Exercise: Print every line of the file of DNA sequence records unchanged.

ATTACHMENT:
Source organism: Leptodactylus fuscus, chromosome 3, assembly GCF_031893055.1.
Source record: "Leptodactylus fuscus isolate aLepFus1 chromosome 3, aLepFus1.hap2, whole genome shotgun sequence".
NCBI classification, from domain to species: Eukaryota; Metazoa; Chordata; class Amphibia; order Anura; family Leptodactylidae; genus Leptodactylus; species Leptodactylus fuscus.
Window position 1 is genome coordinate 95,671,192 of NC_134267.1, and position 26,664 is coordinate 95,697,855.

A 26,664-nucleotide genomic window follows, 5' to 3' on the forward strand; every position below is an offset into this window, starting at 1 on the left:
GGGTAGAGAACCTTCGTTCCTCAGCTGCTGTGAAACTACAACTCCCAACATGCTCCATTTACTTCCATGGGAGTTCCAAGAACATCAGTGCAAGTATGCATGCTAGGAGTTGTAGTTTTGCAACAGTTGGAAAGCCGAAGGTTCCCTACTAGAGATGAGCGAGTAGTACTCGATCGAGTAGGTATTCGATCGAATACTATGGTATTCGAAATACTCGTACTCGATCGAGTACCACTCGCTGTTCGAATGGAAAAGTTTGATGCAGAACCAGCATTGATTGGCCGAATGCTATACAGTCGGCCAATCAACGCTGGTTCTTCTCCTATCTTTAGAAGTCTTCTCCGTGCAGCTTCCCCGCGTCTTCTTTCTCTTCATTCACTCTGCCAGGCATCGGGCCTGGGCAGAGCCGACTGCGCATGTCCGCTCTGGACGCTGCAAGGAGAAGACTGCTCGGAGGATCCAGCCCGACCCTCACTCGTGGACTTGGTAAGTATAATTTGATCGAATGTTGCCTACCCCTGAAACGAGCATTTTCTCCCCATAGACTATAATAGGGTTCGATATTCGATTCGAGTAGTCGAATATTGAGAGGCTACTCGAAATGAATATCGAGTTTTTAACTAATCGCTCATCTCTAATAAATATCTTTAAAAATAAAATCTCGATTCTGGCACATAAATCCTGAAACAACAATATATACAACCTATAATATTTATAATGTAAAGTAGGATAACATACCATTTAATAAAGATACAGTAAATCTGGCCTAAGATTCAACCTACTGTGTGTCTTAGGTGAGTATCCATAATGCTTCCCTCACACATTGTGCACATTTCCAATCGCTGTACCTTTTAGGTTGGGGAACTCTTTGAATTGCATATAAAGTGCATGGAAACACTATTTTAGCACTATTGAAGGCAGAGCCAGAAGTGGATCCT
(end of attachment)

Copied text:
Source organism: Leptodactylus fuscus, chromosome 3, assembly GCF_031893055.1.
Source record: "Leptodactylus fuscus isolate aLepFus1 chromosome 3, aLepFus1.hap2, whole genome shotgun sequence".
NCBI classification, from domain to species: Eukaryota; Metazoa; Chordata; class Amphibia; order Anura; family Leptodactylidae; genus Leptodactylus; species Leptodactylus fuscus.
Window position 1 is genome coordinate 95,671,192 of NC_134267.1, and position 26,664 is coordinate 95,697,855.

A 26,664-nucleotide genomic window follows, 5' to 3' on the forward strand; every position below is an offset into this window, starting at 1 on the left:
GGGTAGAGAACCTTCGTTCCTCAGCTGCTGTGAAACTACAACTCCCAACATGCTCCATTTACTTCCATGGGAGTTCCAAGAACATCAGTGCAAGTATGCATGCTAGGAGTTGTAGTTTTGCAACAGTTGGAAAGCCGAAGGTTCCCTACTAGAGATGAGCGAGTAGTACTCGATCGAGTAGGTATTCGATCGAATACTATGGTATTCGAAATACTCGTACTCGATCGAGTACCACTCGCTGTTCGAATGGAAAAGTTTGATGCAGAACCAGCATTGATTGGCCGAATGCTATACAGTCGGCCAATCAACGCTGGTTCTTCTCCTATCTTTAGAAGTCTTCTCCGTGCAGCTTCCCCGCGTCTTCTTTCTCTTCATTCACTCTGCCAGGCATCGGGCCTGGGCAGAGCCGACTGCGCATGTCCGCTCTGGACGCTGCAAGGAGAAGACTGCTCGGAGGATCCAGCCCGACCCTCACTCGTGGACTTGGTAAGTATAATTTGATCGAATGTTGCCTACCCCTGAAACGAGCATTTTCTCCCCATAGACTATAATAGGGTTCGATATTCGATTCGAGTAGTCGAATATTGAGAGGCTACTCGAAATGAATATCGAGTTTTTAACTAATCGCTCATCTCTAATAAATATCTTTAAAAATAAAATCTCGATTCTGGCACATAAATCCTGAAACAACAATATATACAACCTATAATATTTATAATGTAAAGTAGGATAACATACCATTTAATAAAGATACAGTAAATCTGGCCTAAGATTCAACCTACTGTGTGTCTTAGGTGAGTATCCATAATGCTTCCCTCACACATTGTGCACATTTCCAATCGCTGTACCTTTTAGGTTGGGGAACTCTTTGAATTGCATATAAAGTGCATGGAAACACTATTTTAGCACTATTGAAGGCAGAGCCAGAAGTGGATCCT